Saturday, June 30, 2007

Listening to the Bible

In his book And God Spoke: The Authority of the Bible for the Church Today author Christopher Bryan has this to say in Chapter Ten, "Listening to the Bible":

What then should we do? What will the church look like, when it takes the authority of scripture seriously? First, the church will attend to the voice of scripture in the same way that we attend to any voice whose concerns and opinions we take seriously: which is to say, the church will listen to it. The church that truly acknowledges the authority of scripture is not the church that shouts loudest about the subject or makes the loftiest declarations.

It is the church that reads and listens to scripture, bathing in it and absorbing it, at the daily office and at the eucharist, in public prayer and in private, in Bible classes and study groups, lay and ordained, day by day, week by week. This can hardly be said too clearly.

Of course we believe that there are other sources of divine revalaton than the Bible: "the heavens declare the glory." Yet it remains that this is the text we privilege above all others, and therefore to its voice we pay special attention.

For three years at The University of the South School of Theology, I had the privilege of studying New Testament with Christopher Bryan. He taught us that the Bible invites us into a relationship with God which is not for the faint of heart. I highly recommend his very readable book.

In peace,


The Rev. Linda McCloud
The Episcopal Church of our Savior at Honey Creek

Friday, June 29, 2007

Saints Peter and Paul

Today is the Feast Day of Saints Peter and Paul. They each had their own groove on how to share the Gospel of Jesus Christ and the faith of the Church. They did not always see eye to eye. Peter saw himself as being an apostle to his Jewish kin. Paul was an apostle to everyone else.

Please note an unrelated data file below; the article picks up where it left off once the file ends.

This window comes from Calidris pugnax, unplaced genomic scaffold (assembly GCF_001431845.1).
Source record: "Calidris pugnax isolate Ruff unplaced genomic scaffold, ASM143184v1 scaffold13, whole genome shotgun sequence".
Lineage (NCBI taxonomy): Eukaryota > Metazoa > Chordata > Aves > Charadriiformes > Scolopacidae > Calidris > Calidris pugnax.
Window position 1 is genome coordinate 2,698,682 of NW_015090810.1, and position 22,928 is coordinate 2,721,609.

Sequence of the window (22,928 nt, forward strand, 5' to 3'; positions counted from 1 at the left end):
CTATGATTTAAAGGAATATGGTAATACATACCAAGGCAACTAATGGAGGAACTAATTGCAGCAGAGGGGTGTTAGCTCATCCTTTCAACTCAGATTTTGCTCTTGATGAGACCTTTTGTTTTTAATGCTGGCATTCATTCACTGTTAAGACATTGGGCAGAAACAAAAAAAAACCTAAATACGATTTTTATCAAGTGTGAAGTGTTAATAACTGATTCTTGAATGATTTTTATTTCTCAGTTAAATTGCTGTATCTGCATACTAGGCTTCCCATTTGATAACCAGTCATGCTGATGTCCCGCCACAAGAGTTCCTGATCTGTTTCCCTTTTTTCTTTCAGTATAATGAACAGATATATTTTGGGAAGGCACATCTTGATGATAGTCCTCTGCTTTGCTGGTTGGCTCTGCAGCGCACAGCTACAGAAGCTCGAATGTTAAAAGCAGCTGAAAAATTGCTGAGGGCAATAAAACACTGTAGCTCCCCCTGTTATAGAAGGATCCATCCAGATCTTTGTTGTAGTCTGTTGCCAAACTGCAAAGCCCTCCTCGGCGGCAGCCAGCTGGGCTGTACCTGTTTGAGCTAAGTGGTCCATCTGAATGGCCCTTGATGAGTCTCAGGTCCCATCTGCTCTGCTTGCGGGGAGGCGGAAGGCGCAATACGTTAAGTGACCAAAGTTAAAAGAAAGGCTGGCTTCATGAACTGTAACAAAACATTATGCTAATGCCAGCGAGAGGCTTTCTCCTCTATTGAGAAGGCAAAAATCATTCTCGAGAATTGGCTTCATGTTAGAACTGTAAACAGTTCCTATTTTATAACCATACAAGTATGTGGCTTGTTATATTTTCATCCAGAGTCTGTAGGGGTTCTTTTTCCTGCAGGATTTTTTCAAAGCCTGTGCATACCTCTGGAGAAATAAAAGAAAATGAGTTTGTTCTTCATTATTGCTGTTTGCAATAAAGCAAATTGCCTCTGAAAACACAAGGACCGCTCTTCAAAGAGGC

We commemorate them today because of the Church's tradition that Peter and Paul both died in Rome in 64 A.D. as martyrs under the persecution of the Emperor Nero.

Almighty God, whose blessed apostles Peter and Paul glorified you by their martyrdom: Grant that your Church, instructed by their teaching and example, and knit together in unity by your Spirit, may ever stand firm upon the one foundation, which is Jesus Christ our Lord; who lives and reigns with you, in the unity of the Holy Spirit, one God, now and for ever. Amen.

In peace,

The Rev. Linda McCloud
Founding Pastor
The Episcopal Church of Our Savior at Honey Creek

Thursday, June 28, 2007

Standing Against Heresies

You might call him a "spiritual grandson" of St. John, the disciple and apostle of Jesus Christ. Irenaeus, whose name means "the peaceable one" learned Christianity as a student of the venerable Polycarp, bishop and martyr of Smyrna. Polycarp had known John the Evangelist.

John's Gospel makes it very clear that Jesus was both human and divine. John talks about Jesus as "that which our hands have handled, of the Word of Life." John was probably wording his Gospel in such a way as to stand against heresies that were already taking shape. Among the heresies that he would have dealt with would have Gnosticism, which denies that Jesus came in the flesh. Irenaeus had to deal with the same heretical thinking in his own day.